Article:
Russia limited its participation in this renewal round to 60 days
The Black Sea Grain Initiative has been renewed, allowing a limited amount of Ukrainian corn and wheat to flow to international markets. Though the agreement averts a suspension of the program with just hours to spare, the duration of the renewal is a matter of dispute: Ukraine claims that the deal is on for another 120 days, but Russia asserts that it only signed up for 60 days.
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The UN-brokered talks succeeded in securing a renewal on Saturday, the day that the last round was due to expire. The deal ensures the continuation of one of the few successful diplomatic agreements of the war: since the signing in July 2022, some 25 million metric tons of grain and oilseed have been exported to 45 countries. According to the UN, the initiative has helped to calm global food prices, which reached extreme highs in March 2022. After the implementation of the grain initiative, prices began to fall, and within a year, they dropped by about 18 percent.
The invasion of Ukraine has had a substantial impact on global food markets. Together, Russia and Ukraine supplied about 30 percent of the world’s wheat before the war, along with a major share of the world’s fertilizer exports. While the program has helped to restore that flow of exports, Ukraine contends that Russia is artificially limiting the deal’s potential by restricting the number of vessel inspections that it will allow each day. Russia continues to protest slow sales of its fertilizer products, which have suffered due to reputational damage and Western sanctions on Russian banking and shipping.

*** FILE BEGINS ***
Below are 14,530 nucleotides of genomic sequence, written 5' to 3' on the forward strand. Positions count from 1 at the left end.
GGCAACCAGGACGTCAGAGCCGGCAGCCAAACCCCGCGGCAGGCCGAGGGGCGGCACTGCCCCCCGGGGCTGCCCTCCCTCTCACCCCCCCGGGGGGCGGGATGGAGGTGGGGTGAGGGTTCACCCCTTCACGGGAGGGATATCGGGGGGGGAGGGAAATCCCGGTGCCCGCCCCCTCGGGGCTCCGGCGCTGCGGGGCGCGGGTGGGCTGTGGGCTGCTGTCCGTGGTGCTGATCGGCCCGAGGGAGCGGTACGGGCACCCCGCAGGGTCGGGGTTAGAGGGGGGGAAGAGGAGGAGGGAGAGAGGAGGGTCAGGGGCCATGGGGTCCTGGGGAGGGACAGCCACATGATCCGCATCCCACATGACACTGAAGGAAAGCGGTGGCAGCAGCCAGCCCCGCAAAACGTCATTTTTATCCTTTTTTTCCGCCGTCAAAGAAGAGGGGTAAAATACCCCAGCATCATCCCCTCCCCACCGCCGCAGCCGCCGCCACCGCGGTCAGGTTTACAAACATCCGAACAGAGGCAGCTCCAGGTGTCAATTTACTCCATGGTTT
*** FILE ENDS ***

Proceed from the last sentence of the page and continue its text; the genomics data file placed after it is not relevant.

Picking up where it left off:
Given the difficulties of transacting with Russian vendors, and the prominent position of Russian exports in the crop nutrients market, global fertilizer prices have skyrocketed. Though per-ton prices have fallen somewhat in early 2023, benchmarks for phosphate and urea tripled between 2020 and 2022 – with devastating effects for small farmers in the developing world. Many have simply stopped buying fertilizer, according to the World Economic Forum, and will therefore produce substantially less food this season.
“It’s important this fertilizer crunch is solved,” World Food Program economist Stefan Meyer told the World Economic Forum. “We have to produce enough [food] on the available land – land is limited – and fertilizer is an important component of that.”
On Friday, Russian ambassador to the UN Vassily Nebenzia said that the U.S. and its allies have “two months to exempt from their sanctions the entire chain of operations which accompany the Russian agricultural sector.” Nebenzia provided an extensive list of demands, including lifting sanctions on Russian shipping and access to insurance. If these demands are not met, he threatened, Russia will suspend its participation in the grain deal. If the agreement were to end, it would expose participating bulker owners to the possibility that Russia could resume attacks on merchant shipping along the Ukrainian coast.